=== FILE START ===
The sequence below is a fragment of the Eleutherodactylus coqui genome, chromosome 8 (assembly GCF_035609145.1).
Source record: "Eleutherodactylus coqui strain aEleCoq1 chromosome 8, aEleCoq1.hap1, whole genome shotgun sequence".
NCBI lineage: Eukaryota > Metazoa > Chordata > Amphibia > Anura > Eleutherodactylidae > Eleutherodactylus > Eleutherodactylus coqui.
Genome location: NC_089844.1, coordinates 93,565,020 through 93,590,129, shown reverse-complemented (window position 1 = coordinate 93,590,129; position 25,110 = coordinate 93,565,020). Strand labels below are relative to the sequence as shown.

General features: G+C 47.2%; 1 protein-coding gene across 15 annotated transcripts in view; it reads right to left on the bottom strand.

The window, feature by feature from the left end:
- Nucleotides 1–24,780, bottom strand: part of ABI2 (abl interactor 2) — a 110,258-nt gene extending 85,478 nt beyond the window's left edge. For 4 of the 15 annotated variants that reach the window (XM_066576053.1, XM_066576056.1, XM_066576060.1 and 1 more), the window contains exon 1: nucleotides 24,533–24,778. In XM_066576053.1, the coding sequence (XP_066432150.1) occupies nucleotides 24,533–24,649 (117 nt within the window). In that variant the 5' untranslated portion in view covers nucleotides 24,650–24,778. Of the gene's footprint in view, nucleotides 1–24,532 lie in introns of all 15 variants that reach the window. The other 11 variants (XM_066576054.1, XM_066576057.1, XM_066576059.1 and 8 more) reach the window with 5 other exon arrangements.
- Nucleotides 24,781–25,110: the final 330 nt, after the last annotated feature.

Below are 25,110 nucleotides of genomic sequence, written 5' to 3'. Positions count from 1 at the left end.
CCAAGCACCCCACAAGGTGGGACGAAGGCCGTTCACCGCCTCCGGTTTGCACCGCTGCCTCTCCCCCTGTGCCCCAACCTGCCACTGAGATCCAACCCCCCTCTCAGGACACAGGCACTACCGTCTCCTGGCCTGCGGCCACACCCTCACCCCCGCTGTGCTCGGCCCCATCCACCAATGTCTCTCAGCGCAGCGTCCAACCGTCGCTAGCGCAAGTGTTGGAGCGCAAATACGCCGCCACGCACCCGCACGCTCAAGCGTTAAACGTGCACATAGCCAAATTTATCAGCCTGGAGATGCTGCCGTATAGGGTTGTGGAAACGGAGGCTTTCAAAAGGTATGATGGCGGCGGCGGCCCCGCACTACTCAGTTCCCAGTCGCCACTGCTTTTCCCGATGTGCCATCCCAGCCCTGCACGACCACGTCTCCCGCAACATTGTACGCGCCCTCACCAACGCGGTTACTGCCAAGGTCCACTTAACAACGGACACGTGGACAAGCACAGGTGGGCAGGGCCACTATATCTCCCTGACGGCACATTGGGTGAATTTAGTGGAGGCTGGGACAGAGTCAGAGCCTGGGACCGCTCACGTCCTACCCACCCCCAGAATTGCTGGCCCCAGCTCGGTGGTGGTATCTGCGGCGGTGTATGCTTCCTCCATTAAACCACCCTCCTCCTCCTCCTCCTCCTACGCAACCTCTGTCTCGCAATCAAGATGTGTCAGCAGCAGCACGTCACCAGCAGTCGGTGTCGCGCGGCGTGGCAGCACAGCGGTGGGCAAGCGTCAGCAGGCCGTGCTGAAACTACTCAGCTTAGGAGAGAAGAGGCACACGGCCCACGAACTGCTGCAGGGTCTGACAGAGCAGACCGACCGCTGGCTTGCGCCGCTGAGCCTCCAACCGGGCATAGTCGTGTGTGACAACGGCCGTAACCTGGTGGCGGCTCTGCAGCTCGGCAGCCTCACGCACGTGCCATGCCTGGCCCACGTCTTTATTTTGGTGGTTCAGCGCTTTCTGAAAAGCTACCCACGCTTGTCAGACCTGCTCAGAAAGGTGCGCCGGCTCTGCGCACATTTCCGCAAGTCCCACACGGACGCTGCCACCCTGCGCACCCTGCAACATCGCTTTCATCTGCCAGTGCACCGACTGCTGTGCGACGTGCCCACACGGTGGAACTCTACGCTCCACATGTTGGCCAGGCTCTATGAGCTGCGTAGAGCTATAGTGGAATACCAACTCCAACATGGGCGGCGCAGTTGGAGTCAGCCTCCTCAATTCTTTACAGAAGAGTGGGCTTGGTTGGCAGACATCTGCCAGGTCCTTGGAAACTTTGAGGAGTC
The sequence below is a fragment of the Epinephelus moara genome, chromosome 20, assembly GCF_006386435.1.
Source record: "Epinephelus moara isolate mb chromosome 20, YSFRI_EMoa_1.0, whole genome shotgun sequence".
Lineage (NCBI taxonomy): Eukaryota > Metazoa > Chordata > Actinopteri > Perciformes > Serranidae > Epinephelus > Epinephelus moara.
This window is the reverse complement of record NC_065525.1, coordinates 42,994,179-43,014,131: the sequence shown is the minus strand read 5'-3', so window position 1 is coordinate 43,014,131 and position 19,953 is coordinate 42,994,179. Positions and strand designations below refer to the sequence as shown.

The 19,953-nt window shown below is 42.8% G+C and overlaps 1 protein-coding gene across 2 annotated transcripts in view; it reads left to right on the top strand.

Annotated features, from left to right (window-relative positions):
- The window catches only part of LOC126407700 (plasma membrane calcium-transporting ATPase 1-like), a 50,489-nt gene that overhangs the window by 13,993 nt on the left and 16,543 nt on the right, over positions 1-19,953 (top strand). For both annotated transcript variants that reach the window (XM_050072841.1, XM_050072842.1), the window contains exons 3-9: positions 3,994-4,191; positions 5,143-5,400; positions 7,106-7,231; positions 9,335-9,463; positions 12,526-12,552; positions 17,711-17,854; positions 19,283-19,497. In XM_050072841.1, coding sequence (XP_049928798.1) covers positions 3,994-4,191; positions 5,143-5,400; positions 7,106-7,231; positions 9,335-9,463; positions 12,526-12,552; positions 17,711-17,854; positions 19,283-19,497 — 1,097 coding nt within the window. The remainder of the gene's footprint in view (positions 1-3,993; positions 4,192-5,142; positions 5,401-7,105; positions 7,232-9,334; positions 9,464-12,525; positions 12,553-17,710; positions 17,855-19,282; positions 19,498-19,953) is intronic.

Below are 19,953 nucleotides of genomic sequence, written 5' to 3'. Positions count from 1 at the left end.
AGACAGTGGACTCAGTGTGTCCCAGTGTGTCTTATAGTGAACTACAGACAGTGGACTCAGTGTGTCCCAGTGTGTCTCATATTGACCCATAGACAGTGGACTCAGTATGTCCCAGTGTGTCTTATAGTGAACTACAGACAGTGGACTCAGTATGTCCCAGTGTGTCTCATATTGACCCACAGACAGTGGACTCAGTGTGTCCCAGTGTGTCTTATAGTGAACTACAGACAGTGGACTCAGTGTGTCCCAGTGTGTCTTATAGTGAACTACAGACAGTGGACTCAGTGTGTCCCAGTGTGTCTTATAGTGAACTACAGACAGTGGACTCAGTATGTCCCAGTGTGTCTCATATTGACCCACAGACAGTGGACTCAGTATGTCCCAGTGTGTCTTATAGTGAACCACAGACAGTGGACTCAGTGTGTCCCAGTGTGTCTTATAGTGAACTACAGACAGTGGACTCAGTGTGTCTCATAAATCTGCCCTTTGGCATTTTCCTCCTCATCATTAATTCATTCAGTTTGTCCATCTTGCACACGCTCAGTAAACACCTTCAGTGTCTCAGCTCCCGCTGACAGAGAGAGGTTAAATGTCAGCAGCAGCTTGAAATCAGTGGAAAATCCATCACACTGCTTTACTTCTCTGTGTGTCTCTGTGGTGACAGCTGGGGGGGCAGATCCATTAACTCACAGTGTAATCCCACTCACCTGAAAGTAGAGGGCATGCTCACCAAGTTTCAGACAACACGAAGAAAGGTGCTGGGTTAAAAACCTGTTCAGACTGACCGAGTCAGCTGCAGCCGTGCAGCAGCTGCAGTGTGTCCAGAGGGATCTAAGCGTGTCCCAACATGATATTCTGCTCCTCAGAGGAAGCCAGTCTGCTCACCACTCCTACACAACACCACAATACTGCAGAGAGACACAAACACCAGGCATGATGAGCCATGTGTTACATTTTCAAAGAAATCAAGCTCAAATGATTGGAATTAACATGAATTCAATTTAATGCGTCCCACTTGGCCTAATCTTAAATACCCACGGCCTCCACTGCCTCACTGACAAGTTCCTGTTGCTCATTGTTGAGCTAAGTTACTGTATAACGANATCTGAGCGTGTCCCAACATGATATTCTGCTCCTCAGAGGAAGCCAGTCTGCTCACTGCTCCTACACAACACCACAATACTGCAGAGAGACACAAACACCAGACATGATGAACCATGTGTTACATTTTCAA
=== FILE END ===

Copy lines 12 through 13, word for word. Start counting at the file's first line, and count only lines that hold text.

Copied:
Source record: "Epinephelus moara isolate mb chromosome 20, YSFRI_EMoa_1.0, whole genome shotgun sequence".
Lineage (NCBI taxonomy): Eukaryota > Metazoa > Chordata > Actinopteri > Perciformes > Serranidae > Epinephelus > Epinephelus moara.